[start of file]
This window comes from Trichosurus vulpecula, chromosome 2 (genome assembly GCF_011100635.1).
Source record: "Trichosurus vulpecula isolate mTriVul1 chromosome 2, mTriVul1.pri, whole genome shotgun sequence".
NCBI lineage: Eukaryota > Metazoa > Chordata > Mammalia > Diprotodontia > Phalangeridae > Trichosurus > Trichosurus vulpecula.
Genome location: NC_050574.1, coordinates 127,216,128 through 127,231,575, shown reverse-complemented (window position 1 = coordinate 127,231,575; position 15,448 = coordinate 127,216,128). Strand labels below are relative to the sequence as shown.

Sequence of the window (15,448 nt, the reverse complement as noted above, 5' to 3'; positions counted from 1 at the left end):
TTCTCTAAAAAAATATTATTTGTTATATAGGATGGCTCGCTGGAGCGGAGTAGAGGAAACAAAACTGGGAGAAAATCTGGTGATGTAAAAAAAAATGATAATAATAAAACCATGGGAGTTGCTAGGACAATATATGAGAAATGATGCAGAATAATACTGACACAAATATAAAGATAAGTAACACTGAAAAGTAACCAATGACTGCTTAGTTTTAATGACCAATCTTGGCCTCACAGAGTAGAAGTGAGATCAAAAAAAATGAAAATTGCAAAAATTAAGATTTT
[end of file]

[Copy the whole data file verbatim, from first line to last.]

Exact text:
This window comes from Trichosurus vulpecula, chromosome 2 (genome assembly GCF_011100635.1).
Source record: "Trichosurus vulpecula isolate mTriVul1 chromosome 2, mTriVul1.pri, whole genome shotgun sequence".
NCBI lineage: Eukaryota > Metazoa > Chordata > Mammalia > Diprotodontia > Phalangeridae > Trichosurus > Trichosurus vulpecula.
Genome location: NC_050574.1, coordinates 127,216,128 through 127,231,575, shown reverse-complemented (window position 1 = coordinate 127,231,575; position 15,448 = coordinate 127,216,128). Strand labels below are relative to the sequence as shown.

Sequence of the window (15,448 nt, the reverse complement as noted above, 5' to 3'; positions counted from 1 at the left end):
TTCTCTAAAAAAATATTATTTGTTATATAGGATGGCTCGCTGGAGCGGAGTAGAGGAAACAAAACTGGGAGAAAATCTGGTGATGTAAAAAAAAATGATAATAATAAAACCATGGGAGTTGCTAGGACAATATATGAGAAATGATGCAGAATAATACTGACACAAATATAAAGATAAGTAACACTGAAAAGTAACCAATGACTGCTTAGTTTTAATGACCAATCTTGGCCTCACAGAGTAGAAGTGAGATCAAAAAAAATGAAAATTGCAAAAATTAAGATTTT